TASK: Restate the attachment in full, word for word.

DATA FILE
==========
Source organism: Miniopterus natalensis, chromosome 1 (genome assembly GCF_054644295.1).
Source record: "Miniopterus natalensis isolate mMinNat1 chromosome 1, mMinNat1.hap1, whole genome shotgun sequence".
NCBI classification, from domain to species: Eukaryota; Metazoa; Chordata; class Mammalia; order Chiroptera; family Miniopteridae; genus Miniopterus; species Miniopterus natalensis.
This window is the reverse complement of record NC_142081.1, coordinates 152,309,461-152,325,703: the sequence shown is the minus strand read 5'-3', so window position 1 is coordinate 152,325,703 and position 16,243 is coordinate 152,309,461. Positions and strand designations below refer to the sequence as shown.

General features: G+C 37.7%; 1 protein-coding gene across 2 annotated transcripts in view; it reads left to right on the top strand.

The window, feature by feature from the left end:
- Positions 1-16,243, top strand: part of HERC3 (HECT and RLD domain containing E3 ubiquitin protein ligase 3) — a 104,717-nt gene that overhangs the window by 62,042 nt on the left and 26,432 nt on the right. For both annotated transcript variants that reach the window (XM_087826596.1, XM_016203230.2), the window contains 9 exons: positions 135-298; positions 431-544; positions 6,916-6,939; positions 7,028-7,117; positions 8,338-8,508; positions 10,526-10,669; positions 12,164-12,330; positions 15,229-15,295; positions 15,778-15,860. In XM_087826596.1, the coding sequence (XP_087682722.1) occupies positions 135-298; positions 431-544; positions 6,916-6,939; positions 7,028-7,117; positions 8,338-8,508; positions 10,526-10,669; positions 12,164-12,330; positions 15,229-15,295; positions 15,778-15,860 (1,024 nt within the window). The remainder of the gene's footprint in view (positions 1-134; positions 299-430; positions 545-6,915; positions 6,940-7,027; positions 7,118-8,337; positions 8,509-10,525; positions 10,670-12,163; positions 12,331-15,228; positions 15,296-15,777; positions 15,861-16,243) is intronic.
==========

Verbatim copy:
Source organism: Miniopterus natalensis, chromosome 1 (genome assembly GCF_054644295.1).
Source record: "Miniopterus natalensis isolate mMinNat1 chromosome 1, mMinNat1.hap1, whole genome shotgun sequence".
NCBI classification, from domain to species: Eukaryota; Metazoa; Chordata; class Mammalia; order Chiroptera; family Miniopteridae; genus Miniopterus; species Miniopterus natalensis.
This window is the reverse complement of record NC_142081.1, coordinates 152,309,461-152,325,703: the sequence shown is the minus strand read 5'-3', so window position 1 is coordinate 152,325,703 and position 16,243 is coordinate 152,309,461. Positions and strand designations below refer to the sequence as shown.

General features: G+C 37.7%; 1 protein-coding gene across 2 annotated transcripts in view; it reads left to right on the top strand.

The window, feature by feature from the left end:
- Positions 1-16,243, top strand: part of HERC3 (HECT and RLD domain containing E3 ubiquitin protein ligase 3) — a 104,717-nt gene that overhangs the window by 62,042 nt on the left and 26,432 nt on the right. For both annotated transcript variants that reach the window (XM_087826596.1, XM_016203230.2), the window contains 9 exons: positions 135-298; positions 431-544; positions 6,916-6,939; positions 7,028-7,117; positions 8,338-8,508; positions 10,526-10,669; positions 12,164-12,330; positions 15,229-15,295; positions 15,778-15,860. In XM_087826596.1, the coding sequence (XP_087682722.1) occupies positions 135-298; positions 431-544; positions 6,916-6,939; positions 7,028-7,117; positions 8,338-8,508; positions 10,526-10,669; positions 12,164-12,330; positions 15,229-15,295; positions 15,778-15,860 (1,024 nt within the window). The remainder of the gene's footprint in view (positions 1-134; positions 299-430; positions 545-6,915; positions 6,940-7,027; positions 7,118-8,337; positions 8,509-10,525; positions 10,670-12,163; positions 12,331-15,228; positions 15,296-15,777; positions 15,861-16,243) is intronic.